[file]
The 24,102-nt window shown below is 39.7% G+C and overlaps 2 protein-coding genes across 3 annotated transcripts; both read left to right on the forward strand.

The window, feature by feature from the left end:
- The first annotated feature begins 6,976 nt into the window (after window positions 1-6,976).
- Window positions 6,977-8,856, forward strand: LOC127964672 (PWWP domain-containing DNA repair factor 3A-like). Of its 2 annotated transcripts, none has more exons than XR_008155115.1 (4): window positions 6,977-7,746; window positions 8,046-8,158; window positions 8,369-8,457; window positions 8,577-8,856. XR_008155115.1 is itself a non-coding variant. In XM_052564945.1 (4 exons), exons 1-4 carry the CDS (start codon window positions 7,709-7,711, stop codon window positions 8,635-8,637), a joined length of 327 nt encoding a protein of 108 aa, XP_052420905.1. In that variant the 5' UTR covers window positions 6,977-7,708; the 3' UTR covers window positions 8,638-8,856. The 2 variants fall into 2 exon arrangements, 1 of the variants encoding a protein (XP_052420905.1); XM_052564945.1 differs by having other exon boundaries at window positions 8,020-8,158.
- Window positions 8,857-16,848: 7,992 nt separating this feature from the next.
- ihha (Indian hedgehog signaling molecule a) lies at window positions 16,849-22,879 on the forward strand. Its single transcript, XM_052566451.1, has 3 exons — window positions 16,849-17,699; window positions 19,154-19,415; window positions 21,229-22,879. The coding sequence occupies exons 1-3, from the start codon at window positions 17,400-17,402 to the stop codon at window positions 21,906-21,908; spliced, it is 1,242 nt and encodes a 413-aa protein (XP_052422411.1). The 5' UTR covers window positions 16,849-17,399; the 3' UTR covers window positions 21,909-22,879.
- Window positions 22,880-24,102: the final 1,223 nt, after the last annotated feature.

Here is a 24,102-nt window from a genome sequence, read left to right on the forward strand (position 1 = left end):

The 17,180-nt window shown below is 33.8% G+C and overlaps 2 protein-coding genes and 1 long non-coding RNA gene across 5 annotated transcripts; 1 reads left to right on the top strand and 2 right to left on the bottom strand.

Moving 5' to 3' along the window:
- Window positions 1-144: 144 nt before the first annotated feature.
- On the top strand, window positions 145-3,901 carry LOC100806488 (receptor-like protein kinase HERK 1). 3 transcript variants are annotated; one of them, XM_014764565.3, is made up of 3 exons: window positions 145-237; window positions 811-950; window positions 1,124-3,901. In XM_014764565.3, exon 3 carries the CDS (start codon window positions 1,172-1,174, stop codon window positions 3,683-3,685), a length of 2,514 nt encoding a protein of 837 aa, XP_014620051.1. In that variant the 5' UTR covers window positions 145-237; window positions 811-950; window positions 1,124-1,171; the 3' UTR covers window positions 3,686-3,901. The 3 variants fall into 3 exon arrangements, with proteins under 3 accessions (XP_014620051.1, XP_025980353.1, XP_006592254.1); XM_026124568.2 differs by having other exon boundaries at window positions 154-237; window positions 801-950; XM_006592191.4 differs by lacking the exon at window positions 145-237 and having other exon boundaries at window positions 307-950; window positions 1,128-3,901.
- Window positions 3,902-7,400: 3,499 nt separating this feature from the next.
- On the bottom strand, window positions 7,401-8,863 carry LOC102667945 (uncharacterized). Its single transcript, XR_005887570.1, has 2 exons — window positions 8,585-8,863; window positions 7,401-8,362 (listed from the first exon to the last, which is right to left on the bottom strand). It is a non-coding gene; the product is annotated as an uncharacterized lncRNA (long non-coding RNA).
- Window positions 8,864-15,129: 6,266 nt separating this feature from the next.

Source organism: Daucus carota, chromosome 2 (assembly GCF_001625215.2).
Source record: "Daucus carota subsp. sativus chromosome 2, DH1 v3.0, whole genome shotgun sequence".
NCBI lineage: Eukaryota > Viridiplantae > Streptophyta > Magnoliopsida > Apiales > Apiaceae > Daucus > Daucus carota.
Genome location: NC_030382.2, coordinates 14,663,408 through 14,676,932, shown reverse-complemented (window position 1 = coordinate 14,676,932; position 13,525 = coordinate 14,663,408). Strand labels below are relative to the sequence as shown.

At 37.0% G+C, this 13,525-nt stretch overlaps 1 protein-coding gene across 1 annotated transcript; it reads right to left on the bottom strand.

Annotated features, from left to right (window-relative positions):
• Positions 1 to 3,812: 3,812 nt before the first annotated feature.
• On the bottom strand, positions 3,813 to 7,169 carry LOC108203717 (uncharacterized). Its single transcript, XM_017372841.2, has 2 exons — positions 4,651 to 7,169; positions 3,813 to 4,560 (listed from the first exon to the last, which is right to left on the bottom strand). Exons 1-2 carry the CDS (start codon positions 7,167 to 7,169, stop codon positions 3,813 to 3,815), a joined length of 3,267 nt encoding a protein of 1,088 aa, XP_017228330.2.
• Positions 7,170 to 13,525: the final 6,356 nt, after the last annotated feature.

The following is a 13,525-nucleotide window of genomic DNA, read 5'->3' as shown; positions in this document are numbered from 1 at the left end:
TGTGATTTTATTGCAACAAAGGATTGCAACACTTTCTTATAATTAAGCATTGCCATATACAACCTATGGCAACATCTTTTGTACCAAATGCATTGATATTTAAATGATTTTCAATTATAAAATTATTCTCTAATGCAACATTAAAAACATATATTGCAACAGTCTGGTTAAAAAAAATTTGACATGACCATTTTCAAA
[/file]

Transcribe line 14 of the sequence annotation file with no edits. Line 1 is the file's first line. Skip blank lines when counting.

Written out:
- On the bottom strand, window positions 7,401-8,863 carry LOC102667945 (uncharacterized). Its single transcript, XR_005887570.1, has 2 exons — window positions 8,585-8,863; window positions 7,401-8,362 (listed from the first exon to the last, which is right to left on the bottom strand). It is a non-coding gene; the product is annotated as an uncharacterized lncRNA (long non-coding RNA).